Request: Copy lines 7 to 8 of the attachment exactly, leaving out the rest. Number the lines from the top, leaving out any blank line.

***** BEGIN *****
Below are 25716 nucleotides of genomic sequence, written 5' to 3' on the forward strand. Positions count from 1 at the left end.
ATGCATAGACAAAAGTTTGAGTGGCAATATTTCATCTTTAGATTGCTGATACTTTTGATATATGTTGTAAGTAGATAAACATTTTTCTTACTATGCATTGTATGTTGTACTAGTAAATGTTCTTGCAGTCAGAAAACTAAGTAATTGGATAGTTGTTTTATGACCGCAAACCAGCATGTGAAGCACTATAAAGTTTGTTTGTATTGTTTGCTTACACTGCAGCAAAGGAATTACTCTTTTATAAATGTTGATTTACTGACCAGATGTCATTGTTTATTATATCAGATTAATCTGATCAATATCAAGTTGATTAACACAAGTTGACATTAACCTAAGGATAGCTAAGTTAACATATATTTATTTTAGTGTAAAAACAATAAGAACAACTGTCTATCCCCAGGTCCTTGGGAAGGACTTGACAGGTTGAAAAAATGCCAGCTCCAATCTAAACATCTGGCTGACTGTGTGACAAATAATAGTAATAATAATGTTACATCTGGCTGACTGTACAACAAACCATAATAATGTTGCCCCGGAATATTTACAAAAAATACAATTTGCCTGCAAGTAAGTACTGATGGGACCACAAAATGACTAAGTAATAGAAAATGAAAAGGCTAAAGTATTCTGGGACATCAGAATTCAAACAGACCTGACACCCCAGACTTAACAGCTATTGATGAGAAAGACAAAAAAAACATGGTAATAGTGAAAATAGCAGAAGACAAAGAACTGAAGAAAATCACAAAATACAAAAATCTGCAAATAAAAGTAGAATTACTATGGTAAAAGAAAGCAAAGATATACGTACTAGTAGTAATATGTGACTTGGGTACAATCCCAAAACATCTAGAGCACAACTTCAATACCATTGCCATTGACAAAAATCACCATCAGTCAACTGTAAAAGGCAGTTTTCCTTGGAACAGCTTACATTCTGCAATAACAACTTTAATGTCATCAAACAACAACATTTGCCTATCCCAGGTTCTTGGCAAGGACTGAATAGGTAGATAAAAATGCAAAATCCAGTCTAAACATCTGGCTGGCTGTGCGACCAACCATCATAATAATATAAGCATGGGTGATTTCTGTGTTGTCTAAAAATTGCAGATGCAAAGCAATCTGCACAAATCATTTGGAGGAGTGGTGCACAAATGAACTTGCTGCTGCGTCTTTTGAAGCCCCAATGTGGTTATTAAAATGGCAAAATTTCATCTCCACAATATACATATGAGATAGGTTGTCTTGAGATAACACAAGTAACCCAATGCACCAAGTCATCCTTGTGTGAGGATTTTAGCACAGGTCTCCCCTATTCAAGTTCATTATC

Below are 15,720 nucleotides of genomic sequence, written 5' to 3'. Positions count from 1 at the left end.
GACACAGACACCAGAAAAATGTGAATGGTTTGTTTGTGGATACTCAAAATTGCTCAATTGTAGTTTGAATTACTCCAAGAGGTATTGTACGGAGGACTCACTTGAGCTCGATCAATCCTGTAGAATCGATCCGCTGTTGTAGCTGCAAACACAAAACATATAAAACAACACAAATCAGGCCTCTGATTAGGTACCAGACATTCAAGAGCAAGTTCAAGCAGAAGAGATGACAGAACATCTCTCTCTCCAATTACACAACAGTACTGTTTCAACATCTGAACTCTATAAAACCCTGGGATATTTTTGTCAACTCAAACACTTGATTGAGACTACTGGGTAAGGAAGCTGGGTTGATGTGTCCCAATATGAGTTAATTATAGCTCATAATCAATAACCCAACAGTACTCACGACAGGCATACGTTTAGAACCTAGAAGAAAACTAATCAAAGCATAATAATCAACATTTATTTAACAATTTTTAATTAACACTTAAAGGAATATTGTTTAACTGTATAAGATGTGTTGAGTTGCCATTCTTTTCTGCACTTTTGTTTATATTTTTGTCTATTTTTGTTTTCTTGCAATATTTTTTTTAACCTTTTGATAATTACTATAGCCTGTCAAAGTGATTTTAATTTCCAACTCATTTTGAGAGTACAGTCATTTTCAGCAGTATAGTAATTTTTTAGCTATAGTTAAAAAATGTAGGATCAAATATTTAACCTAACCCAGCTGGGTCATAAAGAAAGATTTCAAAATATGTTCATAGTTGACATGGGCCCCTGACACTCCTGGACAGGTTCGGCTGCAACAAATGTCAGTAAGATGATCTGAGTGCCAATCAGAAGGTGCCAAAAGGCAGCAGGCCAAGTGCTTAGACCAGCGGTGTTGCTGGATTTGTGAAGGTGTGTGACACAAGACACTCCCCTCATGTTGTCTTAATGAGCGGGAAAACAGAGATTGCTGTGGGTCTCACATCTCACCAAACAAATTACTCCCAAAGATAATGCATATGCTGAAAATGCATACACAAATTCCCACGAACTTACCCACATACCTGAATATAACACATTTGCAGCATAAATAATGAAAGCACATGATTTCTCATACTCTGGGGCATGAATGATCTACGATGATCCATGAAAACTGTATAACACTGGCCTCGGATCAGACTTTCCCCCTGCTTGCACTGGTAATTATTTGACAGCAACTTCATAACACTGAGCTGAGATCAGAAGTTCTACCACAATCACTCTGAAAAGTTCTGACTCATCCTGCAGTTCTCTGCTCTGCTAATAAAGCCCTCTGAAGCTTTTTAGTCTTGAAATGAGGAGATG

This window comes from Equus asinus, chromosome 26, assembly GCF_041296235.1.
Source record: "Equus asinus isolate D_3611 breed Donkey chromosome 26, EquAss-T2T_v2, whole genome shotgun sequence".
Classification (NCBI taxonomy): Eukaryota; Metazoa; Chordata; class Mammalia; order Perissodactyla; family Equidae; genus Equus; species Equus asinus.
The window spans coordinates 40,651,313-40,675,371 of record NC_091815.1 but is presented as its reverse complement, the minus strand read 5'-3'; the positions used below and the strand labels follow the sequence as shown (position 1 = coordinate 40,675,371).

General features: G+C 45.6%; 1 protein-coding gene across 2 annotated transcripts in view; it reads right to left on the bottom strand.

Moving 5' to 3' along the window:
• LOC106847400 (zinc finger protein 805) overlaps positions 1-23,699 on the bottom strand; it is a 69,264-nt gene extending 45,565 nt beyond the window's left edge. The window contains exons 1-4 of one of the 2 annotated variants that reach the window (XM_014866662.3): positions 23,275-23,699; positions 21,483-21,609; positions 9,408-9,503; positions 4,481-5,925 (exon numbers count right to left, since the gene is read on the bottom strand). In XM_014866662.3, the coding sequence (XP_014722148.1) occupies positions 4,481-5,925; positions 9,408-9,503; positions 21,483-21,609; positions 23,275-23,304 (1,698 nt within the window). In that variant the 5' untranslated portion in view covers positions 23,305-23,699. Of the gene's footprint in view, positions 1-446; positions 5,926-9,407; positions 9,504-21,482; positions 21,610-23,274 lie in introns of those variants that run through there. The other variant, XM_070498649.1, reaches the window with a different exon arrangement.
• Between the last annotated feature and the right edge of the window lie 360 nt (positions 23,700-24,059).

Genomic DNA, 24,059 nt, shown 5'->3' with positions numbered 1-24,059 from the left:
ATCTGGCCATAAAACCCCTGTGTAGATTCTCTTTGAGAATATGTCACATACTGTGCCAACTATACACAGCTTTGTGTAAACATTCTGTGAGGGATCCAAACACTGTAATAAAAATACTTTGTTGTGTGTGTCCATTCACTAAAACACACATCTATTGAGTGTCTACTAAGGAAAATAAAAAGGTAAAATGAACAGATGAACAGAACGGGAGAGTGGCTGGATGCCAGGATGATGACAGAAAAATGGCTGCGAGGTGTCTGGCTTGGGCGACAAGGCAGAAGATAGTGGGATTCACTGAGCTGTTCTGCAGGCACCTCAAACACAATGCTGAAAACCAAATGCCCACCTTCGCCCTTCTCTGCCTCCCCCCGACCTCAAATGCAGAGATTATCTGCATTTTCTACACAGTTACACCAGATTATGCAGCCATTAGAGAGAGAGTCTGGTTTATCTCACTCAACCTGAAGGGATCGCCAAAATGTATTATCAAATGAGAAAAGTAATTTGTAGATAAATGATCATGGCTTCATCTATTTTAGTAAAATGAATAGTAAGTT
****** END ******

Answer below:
Classification (NCBI taxonomy): Eukaryota; Metazoa; Chordata; class Mammalia; order Perissodactyla; family Equidae; genus Equus; species Equus asinus.
The window spans coordinates 40,651,313-40,675,371 of record NC_091815.1 but is presented as its reverse complement, the minus strand read 5'-3'; the positions used below and the strand labels follow the sequence as shown (position 1 = coordinate 40,675,371).